• Miniscule Rocking:
    • The four instrumentals on Elements, listed in full above. "Samba Briza", the longest of them, still fits this trope at 1:58. The shortest, "Fractal Point", is 44 seconds long.
    • Also, on a broader level, their albums are mostly quite short, with only Elements even topping the thirty-three minute mark (it's 41:38), though this is nothing unusual for tech death. The first three have bonus tracks on the 2005 Relapse remasters that bump their running times up to over an hour each, though. Overall, most of their songs are in the three to five-minute range, which doesn't qualify for this trope, but is fairly short for tech death standards. "Air" and "Elements", both 5:35, are their longest songs.
  • Motor Mouth: "Life".
  • Multinational Team: Kelly, Steve, Chris, and Anthony are all from the US, while Dan and Yoav are from Mexico, but currently live and work in Massachusetts.
  • Pintsized Powerhouse: Yoav Ruiz-Feingold.
  • Religion Rant Song: "No Truth", "Fraudulent Cloth", "Faux King Christ". Really, what did you expect considering the band's name?
    • It's worth noting, however, that their lyrics often suggest a belief in paganism or pantheism rather than actual atheism.
  • The Sixth Ranger: Anthony Medaglia. While Steve Flynn is still their official drummer, he almost never plays shows with the band, and Anthony is their go-to for touring. He is also very good friends with Dan Martinez de Campo and Yoav Ruiz-Feingold (the latter of whom he has played in another band with for a while), who both pushed for him to get the job; in short, Anthony is basically the sixth member of Atheist.
  • Special Guest: Sean Martinez, Joey Muha, and Anthony Medaglia were or are strictly live session members.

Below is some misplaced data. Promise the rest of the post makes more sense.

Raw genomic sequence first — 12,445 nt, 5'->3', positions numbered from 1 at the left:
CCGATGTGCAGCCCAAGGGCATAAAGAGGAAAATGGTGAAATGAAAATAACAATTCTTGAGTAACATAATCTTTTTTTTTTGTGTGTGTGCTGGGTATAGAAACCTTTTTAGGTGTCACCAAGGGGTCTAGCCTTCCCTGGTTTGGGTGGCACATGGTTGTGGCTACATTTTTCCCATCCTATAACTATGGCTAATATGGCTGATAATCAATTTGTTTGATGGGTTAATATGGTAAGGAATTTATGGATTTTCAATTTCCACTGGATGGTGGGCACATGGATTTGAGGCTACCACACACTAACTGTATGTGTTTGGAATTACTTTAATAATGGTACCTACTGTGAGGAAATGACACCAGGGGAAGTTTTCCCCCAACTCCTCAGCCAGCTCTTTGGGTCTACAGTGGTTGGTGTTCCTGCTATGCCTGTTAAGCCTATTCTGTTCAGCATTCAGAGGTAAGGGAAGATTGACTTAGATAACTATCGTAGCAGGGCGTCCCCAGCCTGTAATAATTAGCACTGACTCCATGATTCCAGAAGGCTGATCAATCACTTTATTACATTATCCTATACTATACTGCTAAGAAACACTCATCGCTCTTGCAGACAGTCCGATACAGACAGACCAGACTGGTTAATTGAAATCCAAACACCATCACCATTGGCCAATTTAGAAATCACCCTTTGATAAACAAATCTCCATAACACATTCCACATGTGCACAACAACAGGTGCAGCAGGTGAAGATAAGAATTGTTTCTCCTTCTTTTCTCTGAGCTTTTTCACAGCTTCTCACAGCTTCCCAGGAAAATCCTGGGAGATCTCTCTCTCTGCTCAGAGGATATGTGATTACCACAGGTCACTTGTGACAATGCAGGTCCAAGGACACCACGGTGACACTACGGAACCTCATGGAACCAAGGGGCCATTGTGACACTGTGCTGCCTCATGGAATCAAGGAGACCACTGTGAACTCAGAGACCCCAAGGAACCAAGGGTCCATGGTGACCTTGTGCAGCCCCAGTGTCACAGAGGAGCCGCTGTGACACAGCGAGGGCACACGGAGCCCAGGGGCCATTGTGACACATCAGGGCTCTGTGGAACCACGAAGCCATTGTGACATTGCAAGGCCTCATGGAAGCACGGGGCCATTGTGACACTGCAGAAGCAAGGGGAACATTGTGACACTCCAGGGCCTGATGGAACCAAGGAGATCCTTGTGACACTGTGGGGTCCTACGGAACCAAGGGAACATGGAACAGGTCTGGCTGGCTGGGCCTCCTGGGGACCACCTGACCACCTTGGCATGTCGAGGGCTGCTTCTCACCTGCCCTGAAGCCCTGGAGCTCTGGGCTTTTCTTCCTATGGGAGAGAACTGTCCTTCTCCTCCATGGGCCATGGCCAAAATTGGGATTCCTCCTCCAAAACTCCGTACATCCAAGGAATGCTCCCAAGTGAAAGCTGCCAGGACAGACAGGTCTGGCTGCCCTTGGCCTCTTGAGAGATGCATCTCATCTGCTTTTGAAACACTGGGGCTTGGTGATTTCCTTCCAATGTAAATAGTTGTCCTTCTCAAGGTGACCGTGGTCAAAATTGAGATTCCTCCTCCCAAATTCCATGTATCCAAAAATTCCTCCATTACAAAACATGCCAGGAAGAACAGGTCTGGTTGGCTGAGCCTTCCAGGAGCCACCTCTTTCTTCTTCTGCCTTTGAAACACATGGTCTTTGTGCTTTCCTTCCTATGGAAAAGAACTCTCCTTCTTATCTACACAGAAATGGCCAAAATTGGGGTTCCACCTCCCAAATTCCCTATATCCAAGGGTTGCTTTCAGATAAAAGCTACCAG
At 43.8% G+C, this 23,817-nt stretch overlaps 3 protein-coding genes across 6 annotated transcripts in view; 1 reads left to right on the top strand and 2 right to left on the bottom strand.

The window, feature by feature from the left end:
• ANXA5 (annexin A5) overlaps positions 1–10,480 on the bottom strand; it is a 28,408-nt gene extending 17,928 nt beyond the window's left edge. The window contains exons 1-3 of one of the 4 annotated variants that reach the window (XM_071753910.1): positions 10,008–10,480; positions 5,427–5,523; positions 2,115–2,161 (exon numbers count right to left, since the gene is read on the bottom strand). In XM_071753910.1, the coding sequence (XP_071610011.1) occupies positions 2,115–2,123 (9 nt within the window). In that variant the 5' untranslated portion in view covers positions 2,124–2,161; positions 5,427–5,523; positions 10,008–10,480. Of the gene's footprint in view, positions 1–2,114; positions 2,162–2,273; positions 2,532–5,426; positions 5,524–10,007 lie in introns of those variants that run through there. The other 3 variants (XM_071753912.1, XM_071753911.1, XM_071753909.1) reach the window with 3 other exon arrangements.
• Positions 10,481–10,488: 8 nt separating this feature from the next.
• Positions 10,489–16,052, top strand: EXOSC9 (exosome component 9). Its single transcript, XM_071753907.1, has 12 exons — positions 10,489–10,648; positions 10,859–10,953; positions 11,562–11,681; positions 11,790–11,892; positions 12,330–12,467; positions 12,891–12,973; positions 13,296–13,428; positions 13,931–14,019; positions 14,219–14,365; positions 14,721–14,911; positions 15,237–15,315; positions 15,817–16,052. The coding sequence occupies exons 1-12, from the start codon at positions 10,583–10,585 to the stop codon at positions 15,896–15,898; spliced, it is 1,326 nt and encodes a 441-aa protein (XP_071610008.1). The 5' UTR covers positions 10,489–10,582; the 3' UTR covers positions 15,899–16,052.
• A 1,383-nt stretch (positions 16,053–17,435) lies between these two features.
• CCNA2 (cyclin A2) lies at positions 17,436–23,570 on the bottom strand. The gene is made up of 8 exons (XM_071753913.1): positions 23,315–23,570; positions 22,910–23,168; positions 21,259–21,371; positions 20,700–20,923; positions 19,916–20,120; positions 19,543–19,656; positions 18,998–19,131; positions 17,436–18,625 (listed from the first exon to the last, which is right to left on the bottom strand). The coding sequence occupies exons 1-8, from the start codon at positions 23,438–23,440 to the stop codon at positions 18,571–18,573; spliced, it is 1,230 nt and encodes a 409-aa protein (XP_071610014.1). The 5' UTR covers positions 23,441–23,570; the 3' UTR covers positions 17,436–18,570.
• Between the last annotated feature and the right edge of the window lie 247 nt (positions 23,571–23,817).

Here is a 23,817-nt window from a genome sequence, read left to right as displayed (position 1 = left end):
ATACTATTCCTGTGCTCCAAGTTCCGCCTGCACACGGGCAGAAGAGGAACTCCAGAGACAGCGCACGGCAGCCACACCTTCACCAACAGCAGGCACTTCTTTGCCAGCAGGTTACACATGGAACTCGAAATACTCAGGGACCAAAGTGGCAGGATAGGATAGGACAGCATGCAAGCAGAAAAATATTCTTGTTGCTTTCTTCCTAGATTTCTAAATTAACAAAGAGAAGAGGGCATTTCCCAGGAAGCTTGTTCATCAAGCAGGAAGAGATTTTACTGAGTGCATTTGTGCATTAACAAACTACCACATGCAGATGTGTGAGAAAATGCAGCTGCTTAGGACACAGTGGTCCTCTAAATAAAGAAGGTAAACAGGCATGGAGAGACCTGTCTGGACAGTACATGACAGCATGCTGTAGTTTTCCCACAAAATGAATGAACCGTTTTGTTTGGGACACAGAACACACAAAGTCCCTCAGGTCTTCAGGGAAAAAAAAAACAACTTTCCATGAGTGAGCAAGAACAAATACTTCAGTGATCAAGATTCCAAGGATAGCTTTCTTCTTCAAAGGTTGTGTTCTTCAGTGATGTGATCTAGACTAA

• Technical Death Metal: One of the first bands of the genre, possibly the first.
  • Thrash Metal: Piece of Time contained enough thrash to be considered a death/thrash album as opposed to their later material.
  • Trope Maker: For Technical Death Metal, alongside Cynic, Death, and Nocturnus. Piece of Time is also a candidate for Ur-Example given its heavy Thrash Metal influence, which was less pronounced on future albums.
  • Uncommon Time - Roughly once a song. This is one of the reasons some people have classed them as progressive metal in addition to technical death metal.
  • Viewers Are Geniuses - In order to even begin to understand what Atheist plays, one would need a working knowledge of Thrash Metal, jazz, Progressive Rock, funk, and Latin music. Try listening to "Mother Man" from Unquestionable Presence, for example.
  • Vocal Evolution: Kelly Shaefer's scream actually got less intense as they moved away from thrash metal on Unquestionable Presence and Elements. This more or less coincided with the increased jazz influence on those albums.